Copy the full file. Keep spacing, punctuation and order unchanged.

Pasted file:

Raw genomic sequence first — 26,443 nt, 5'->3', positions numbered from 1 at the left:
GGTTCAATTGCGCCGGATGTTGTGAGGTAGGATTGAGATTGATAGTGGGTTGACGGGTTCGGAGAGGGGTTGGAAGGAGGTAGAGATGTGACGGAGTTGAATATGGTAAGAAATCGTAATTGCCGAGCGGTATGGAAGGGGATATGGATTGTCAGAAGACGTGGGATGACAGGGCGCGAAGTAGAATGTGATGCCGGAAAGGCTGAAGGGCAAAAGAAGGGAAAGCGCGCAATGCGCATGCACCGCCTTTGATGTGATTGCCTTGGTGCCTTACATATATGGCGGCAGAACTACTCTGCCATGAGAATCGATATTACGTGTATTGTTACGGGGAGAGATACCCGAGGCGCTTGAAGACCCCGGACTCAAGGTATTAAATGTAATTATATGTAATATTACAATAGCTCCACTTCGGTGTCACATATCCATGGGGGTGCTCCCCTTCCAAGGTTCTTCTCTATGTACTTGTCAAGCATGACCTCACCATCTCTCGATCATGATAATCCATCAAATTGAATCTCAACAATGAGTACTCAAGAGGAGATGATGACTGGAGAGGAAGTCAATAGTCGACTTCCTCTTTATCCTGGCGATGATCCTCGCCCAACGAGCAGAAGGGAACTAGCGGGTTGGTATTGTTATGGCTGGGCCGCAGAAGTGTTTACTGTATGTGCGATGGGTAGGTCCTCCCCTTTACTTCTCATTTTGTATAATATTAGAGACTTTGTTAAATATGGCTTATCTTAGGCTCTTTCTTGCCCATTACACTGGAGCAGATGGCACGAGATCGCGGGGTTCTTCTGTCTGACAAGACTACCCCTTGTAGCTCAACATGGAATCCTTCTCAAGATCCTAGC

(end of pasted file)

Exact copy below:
Raw genomic sequence first — 26,443 nt, 5'->3', positions numbered from 1 at the left:
GGTTCAATTGCGCCGGATGTTGTGAGGTAGGATTGAGATTGATAGTGGGTTGACGGGTTCGGAGAGGGGTTGGAAGGAGGTAGAGATGTGACGGAGTTGAATATGGTAAGAAATCGTAATTGCCGAGCGGTATGGAAGGGGATATGGATTGTCAGAAGACGTGGGATGACAGGGCGCGAAGTAGAATGTGATGCCGGAAAGGCTGAAGGGCAAAAGAAGGGAAAGCGCGCAATGCGCATGCACCGCCTTTGATGTGATTGCCTTGGTGCCTTACATATATGGCGGCAGAACTACTCTGCCATGAGAATCGATATTACGTGTATTGTTACGGGGAGAGATACCCGAGGCGCTTGAAGACCCCGGACTCAAGGTATTAAATGTAATTATATGTAATATTACAATAGCTCCACTTCGGTGTCACATATCCATGGGGGTGCTCCCCTTCCAAGGTTCTTCTCTATGTACTTGTCAAGCATGACCTCACCATCTCTCGATCATGATAATCCATCAAATTGAATCTCAACAATGAGTACTCAAGAGGAGATGATGACTGGAGAGGAAGTCAATAGTCGACTTCCTCTTTATCCTGGCGATGATCCTCGCCCAACGAGCAGAAGGGAACTAGCGGGTTGGTATTGTTATGGCTGGGCCGCAGAAGTGTTTACTGTATGTGCGATGGGTAGGTCCTCCCCTTTACTTCTCATTTTGTATAATATTAGAGACTTTGTTAAATATGGCTTATCTTAGGCTCTTTCTTGCCCATTACACTGGAGCAGATGGCACGAGATCGCGGGGTTCTTCTGTCTGACAAGACTACCCCTTGTAGCTCAACATGGAATCCTTCTCAAGATCCTAGC